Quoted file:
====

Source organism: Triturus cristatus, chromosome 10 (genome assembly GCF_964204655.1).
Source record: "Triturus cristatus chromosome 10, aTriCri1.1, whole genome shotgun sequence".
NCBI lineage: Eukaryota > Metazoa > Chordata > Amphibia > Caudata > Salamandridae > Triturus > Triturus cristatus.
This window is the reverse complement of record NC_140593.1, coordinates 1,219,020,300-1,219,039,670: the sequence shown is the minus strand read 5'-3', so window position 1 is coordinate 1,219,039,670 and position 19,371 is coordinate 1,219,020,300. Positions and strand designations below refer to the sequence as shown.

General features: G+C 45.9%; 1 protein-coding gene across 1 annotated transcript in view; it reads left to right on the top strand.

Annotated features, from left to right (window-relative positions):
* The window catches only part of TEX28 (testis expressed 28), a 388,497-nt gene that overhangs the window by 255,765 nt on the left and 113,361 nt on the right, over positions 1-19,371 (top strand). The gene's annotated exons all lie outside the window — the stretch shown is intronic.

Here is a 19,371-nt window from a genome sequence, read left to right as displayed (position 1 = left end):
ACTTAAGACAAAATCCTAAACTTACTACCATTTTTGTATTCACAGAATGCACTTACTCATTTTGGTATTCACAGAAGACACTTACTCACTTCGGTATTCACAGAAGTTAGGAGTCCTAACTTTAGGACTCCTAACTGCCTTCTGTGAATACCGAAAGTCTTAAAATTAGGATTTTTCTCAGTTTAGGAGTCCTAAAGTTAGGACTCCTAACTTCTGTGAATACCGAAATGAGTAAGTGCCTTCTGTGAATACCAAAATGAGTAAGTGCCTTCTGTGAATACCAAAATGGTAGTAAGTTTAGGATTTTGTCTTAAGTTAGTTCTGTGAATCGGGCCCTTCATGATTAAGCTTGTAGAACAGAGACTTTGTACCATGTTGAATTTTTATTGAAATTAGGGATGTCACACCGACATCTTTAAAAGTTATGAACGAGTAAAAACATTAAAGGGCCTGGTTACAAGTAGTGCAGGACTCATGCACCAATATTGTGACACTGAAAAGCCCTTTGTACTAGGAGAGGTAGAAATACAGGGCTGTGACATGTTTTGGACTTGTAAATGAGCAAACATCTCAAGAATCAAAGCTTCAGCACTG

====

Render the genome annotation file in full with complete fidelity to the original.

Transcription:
Source organism: Triturus cristatus, chromosome 10 (genome assembly GCF_964204655.1).
Source record: "Triturus cristatus chromosome 10, aTriCri1.1, whole genome shotgun sequence".
NCBI lineage: Eukaryota > Metazoa > Chordata > Amphibia > Caudata > Salamandridae > Triturus > Triturus cristatus.
This window is the reverse complement of record NC_140593.1, coordinates 1,219,020,300-1,219,039,670: the sequence shown is the minus strand read 5'-3', so window position 1 is coordinate 1,219,039,670 and position 19,371 is coordinate 1,219,020,300. Positions and strand designations below refer to the sequence as shown.

General features: G+C 45.9%; 1 protein-coding gene across 1 annotated transcript in view; it reads left to right on the top strand.

Annotated features, from left to right (window-relative positions):
* The window catches only part of TEX28 (testis expressed 28), a 388,497-nt gene that overhangs the window by 255,765 nt on the left and 113,361 nt on the right, over positions 1-19,371 (top strand). The gene's annotated exons all lie outside the window — the stretch shown is intronic.

Here is a 19,371-nt window from a genome sequence, read left to right as displayed (position 1 = left end):
ACTTAAGACAAAATCCTAAACTTACTACCATTTTTGTATTCACAGAATGCACTTACTCATTTTGGTATTCACAGAAGACACTTACTCACTTCGGTATTCACAGAAGTTAGGAGTCCTAACTTTAGGACTCCTAACTGCCTTCTGTGAATACCGAAAGTCTTAAAATTAGGATTTTTCTCAGTTTAGGAGTCCTAAAGTTAGGACTCCTAACTTCTGTGAATACCGAAATGAGTAAGTGCCTTCTGTGAATACCAAAATGAGTAAGTGCCTTCTGTGAATACCAAAATGGTAGTAAGTTTAGGATTTTGTCTTAAGTTAGTTCTGTGAATCGGGCCCTTCATGATTAAGCTTGTAGAACAGAGACTTTGTACCATGTTGAATTTTTATTGAAATTAGGGATGTCACACCGACATCTTTAAAAGTTATGAACGAGTAAAAACATTAAAGGGCCTGGTTACAAGTAGTGCAGGACTCATGCACCAATATTGTGACACTGAAAAGCCCTTTGTACTAGGAGAGGTAGAAATACAGGGCTGTGACATGTTTTGGACTTGTAAATGAGCAAACATCTCAAGAATCAAAGCTTCAGCACTG